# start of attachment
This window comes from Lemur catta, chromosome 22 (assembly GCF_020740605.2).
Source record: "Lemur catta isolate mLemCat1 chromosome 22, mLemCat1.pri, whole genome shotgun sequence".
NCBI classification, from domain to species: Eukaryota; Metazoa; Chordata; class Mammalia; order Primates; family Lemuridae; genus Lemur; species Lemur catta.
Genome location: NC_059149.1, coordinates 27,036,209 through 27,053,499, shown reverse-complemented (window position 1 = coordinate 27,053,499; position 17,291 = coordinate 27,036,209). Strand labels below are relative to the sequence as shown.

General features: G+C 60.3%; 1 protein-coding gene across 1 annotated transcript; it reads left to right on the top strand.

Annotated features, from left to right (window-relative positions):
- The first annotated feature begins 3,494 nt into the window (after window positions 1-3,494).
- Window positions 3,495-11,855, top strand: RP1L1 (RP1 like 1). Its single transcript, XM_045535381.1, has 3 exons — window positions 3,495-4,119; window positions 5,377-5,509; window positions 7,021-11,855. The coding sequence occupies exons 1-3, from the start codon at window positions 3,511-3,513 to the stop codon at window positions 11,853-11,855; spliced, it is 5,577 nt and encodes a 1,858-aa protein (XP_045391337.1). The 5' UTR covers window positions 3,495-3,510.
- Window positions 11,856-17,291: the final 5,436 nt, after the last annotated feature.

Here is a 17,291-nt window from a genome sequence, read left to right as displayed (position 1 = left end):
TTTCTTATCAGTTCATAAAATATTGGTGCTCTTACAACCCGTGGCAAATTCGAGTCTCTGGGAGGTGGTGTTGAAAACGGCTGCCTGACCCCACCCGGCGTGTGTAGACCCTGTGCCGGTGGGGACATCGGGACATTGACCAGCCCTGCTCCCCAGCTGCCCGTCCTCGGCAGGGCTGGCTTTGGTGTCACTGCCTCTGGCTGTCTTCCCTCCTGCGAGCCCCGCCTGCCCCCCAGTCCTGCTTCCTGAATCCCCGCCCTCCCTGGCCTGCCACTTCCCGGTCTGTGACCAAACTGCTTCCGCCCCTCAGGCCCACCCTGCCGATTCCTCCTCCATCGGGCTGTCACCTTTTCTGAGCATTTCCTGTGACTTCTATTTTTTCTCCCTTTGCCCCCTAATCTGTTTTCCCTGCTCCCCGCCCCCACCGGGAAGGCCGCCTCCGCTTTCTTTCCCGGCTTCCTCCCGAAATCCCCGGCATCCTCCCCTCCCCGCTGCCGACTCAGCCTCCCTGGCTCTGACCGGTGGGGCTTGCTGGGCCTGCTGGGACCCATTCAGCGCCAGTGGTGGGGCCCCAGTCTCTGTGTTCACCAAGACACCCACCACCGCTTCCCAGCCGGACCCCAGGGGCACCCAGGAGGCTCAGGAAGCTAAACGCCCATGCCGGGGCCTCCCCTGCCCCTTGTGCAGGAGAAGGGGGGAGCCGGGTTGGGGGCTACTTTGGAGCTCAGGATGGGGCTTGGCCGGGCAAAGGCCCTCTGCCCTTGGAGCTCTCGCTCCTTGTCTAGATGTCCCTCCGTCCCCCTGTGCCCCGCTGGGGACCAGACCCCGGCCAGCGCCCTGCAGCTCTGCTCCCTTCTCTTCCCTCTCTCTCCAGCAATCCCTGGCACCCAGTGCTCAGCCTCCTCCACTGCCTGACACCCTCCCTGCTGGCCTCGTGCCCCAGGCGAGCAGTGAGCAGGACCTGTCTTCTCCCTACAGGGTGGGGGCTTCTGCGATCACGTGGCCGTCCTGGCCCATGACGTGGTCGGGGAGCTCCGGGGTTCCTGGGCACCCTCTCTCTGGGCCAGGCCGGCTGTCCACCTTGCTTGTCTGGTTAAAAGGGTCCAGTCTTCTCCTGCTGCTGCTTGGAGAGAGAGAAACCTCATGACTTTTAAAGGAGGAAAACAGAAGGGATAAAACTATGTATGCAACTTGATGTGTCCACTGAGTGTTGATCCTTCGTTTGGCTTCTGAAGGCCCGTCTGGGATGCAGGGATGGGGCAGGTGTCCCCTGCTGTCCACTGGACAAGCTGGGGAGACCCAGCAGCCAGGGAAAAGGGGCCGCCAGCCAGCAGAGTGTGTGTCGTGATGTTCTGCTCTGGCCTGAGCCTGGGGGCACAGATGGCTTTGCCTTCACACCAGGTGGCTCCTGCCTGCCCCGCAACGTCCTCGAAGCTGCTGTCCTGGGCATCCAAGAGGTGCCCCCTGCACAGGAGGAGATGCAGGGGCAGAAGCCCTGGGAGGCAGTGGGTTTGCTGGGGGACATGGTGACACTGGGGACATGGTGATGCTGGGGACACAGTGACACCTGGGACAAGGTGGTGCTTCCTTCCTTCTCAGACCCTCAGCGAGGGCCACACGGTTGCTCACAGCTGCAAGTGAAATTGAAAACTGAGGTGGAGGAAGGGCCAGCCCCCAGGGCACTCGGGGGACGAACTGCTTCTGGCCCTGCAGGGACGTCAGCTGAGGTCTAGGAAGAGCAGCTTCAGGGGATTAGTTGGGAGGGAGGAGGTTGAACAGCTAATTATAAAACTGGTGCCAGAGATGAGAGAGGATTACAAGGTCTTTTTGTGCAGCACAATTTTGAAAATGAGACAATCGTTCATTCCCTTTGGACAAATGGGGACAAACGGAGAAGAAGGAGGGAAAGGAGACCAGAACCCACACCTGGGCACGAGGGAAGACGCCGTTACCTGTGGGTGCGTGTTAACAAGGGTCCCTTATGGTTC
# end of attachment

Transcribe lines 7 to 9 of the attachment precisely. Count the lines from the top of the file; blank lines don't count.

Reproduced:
- The first annotated feature begins 3,494 nt into the window (after window positions 1-3,494).
- Window positions 3,495-11,855, top strand: RP1L1 (RP1 like 1). Its single transcript, XM_045535381.1, has 3 exons — window positions 3,495-4,119; window positions 5,377-5,509; window positions 7,021-11,855. The coding sequence occupies exons 1-3, from the start codon at window positions 3,511-3,513 to the stop codon at window positions 11,853-11,855; spliced, it is 5,577 nt and encodes a 1,858-aa protein (XP_045391337.1). The 5' UTR covers window positions 3,495-3,510.
- Window positions 11,856-17,291: the final 5,436 nt, after the last annotated feature.